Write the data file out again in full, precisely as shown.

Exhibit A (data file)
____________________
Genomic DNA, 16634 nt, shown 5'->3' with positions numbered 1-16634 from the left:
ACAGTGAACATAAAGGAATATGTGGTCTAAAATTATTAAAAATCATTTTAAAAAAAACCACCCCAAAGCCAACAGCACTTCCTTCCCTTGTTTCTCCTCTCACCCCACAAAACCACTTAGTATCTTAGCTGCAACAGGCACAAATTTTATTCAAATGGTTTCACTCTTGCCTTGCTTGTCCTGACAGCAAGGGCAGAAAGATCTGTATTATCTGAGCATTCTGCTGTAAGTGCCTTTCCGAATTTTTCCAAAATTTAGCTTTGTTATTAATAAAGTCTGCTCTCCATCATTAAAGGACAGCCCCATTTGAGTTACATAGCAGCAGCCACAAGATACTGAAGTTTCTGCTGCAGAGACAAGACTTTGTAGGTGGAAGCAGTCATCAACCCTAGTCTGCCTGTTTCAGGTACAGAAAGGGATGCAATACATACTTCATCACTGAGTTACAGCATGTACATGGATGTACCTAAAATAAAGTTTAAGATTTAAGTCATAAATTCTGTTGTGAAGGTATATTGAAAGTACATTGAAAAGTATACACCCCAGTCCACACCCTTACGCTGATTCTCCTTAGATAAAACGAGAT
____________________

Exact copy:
Genomic DNA, 16634 nt, shown 5'->3' with positions numbered 1-16634 from the left:
ACAGTGAACATAAAGGAATATGTGGTCTAAAATTATTAAAAATCATTTTAAAAAAAACCACCCCAAAGCCAACAGCACTTCCTTCCCTTGTTTCTCCTCTCACCCCACAAAACCACTTAGTATCTTAGCTGCAACAGGCACAAATTTTATTCAAATGGTTTCACTCTTGCCTTGCTTGTCCTGACAGCAAGGGCAGAAAGATCTGTATTATCTGAGCATTCTGCTGTAAGTGCCTTTCCGAATTTTTCCAAAATTTAGCTTTGTTATTAATAAAGTCTGCTCTCCATCATTAAAGGACAGCCCCATTTGAGTTACATAGCAGCAGCCACAAGATACTGAAGTTTCTGCTGCAGAGACAAGACTTTGTAGGTGGAAGCAGTCATCAACCCTAGTCTGCCTGTTTCAGGTACAGAAAGGGATGCAATACATACTTCATCACTGAGTTACAGCATGTACATGGATGTACCTAAAATAAAGTTTAAGATTTAAGTCATAAATTCTGTTGTGAAGGTATATTGAAAGTACATTGAAAAGTATACACCCCAGTCCACACCCTTACGCTGATTCTCCTTAGATAAAACGAGAT